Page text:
Marjane Satrapi has never been a conventional thinker. That’s part of what has made her autobiographical graphic novel “Persepolis,” about a feisty Iranian girl coming of age in repressive times, such a success, and her film based on the book such a delight.
She is, after all, the writer of an illustrated blog for The New York Times who kindled a firestorm of controversy with an unapologetic column titled “I Don’t Want to Stop Smoking.”
Originally a painter, Satrapi found herself repulsed by the elitism of the gallery system. “I always wanted to do something that everybody could have access to,” the 38-year-old artist recalls. It was Art Spiegelman's graphic novel “Maus” that pointed her in a new direction.
Like many, Satrapi had believed that comic books were not for adults: “And suddenly you read ‘Maus’ and you are like, ‘OH! This is a great story! And this is not genre writing!’ It was a big inspiration.”
Although the first script that Satrapi and co-director Vincent Paronnaud wrote for “Persepolis” was twice the length of the final draft, Satrapi has no tales of editorial agony. “I’d already had to make choices in creating the book — 400 pages cannot hold an entire 16 years of someone’s life, unless this person has had a very miserable life!”
“Of course you would like to include everything,” Satrapi admits, “butyou cannot. I am not a neurotic artist, I am a pragmatic one,” she adds. “I am here to serve the film, the film is not here to serve me.”
Satrapi and Paronnaud bucked the tide by eschewing computer animation for their film. Satrapi drew the originals for each of the 600 characters, after which their team used traditional tracing techniques.
“What we wanted to keep from the original book was this line that is a bit shaky, this line that is not perfect,” Satrapi says. “Also, Vincent and I are not very much computer people. I mean, I hardly even know how to send an e-mail!”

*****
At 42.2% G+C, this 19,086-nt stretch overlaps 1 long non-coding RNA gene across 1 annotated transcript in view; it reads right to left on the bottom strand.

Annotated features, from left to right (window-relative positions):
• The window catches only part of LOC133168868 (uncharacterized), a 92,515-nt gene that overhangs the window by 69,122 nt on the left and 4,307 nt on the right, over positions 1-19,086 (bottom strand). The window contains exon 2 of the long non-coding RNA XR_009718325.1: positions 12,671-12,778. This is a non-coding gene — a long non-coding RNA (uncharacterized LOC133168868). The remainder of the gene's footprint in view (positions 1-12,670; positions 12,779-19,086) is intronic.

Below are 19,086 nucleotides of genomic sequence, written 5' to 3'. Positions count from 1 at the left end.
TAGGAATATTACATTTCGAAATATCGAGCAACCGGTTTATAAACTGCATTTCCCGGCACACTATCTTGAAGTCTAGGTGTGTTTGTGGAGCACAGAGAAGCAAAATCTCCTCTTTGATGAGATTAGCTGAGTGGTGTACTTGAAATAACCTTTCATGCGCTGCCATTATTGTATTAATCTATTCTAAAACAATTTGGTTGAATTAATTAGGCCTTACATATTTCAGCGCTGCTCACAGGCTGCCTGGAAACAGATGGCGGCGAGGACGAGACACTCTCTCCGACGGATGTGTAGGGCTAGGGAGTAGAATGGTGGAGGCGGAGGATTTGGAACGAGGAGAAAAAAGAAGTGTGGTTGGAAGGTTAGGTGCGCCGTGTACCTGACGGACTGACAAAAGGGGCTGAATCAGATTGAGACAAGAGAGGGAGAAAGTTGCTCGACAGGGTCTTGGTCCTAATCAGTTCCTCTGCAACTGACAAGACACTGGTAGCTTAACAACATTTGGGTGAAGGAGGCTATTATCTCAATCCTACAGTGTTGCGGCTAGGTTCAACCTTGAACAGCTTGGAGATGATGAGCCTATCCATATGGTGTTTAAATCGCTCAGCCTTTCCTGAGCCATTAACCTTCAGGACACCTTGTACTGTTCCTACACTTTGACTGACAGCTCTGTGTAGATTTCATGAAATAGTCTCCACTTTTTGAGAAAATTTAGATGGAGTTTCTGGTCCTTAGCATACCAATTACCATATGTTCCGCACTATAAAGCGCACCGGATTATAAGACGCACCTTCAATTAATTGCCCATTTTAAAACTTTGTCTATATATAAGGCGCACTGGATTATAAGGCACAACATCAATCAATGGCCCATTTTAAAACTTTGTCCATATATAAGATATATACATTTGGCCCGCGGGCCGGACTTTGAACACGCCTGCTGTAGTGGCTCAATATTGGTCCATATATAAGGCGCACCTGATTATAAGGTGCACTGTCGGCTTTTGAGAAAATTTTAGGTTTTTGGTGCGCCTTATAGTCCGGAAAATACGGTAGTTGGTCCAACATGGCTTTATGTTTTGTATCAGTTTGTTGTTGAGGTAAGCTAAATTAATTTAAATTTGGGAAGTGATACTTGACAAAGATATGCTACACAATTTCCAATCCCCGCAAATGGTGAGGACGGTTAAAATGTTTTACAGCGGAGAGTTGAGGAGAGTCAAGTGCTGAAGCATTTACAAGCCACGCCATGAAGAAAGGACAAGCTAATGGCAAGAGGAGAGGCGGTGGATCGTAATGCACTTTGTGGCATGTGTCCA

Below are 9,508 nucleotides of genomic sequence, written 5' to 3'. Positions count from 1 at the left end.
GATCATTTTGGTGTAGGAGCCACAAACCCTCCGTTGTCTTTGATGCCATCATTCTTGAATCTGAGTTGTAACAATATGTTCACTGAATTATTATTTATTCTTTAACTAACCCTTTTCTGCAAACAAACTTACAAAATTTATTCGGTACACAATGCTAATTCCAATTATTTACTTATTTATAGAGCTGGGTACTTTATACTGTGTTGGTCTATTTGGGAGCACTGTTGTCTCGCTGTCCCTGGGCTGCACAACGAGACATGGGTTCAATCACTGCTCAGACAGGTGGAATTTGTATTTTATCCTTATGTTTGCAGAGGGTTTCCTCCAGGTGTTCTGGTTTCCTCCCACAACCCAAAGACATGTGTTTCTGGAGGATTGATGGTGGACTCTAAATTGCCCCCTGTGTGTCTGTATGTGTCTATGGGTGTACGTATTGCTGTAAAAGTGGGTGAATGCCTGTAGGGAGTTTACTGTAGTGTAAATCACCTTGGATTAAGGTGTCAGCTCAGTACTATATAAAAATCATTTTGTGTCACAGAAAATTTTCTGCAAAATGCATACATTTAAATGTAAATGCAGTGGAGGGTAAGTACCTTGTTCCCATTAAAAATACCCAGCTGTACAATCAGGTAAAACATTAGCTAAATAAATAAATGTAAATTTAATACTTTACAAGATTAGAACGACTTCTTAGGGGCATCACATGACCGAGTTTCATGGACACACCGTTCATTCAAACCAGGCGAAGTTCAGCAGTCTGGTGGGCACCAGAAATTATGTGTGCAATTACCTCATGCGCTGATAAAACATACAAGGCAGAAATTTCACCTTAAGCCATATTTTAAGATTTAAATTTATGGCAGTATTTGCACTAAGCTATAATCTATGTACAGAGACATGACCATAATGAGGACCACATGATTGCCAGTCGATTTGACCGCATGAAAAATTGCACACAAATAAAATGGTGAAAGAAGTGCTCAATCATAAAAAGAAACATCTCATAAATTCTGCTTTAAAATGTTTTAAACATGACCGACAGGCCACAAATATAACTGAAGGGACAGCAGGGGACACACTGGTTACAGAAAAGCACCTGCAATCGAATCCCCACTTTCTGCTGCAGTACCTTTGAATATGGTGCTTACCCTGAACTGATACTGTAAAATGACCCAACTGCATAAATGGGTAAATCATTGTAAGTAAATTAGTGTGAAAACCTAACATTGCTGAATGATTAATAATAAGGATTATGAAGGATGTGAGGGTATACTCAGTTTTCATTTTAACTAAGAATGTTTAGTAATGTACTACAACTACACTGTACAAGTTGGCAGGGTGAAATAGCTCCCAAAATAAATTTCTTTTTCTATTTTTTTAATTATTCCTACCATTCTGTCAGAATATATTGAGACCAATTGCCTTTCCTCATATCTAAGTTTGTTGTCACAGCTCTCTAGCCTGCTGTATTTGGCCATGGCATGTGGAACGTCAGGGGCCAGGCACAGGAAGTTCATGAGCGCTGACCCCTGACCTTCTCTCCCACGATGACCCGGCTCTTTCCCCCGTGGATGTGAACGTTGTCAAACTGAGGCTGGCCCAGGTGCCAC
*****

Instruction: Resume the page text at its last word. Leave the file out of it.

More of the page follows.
Satrapi also issues a challenge to conventional film categorization.
“Animation is not a genre — it’s a media,” she insists. “It’s just a way of telling a story. ‘Persepolis’ to us was a movie, and it just happens that this movie is drawn.”
It’s a compelling view, one that is gaining support: “Persepolis” won the jury award at the Cannes Film Festival — in competition with other movies, none animated.
France chose to submit “Persepolis” to the Academy Awards for Best Foreign Language Film. “Persepolis” is also one of 12 first-round competitors for Best Animated Feature Film. (Finalists for these categories will be announced Jan. 22.)
The Iranian government pressured international film festivals to reject “Persepolis,” but with the exception of one Bangkok festival, was unsuccessful.
Satrapi confirms that an English-language-dubbed version of “Persepolis”will be released soon. Catherine Deneuve and Charo Mastroianni reprise their roles in English; Sean Penn, Iggy Pop and Gena Rowlands join the cast.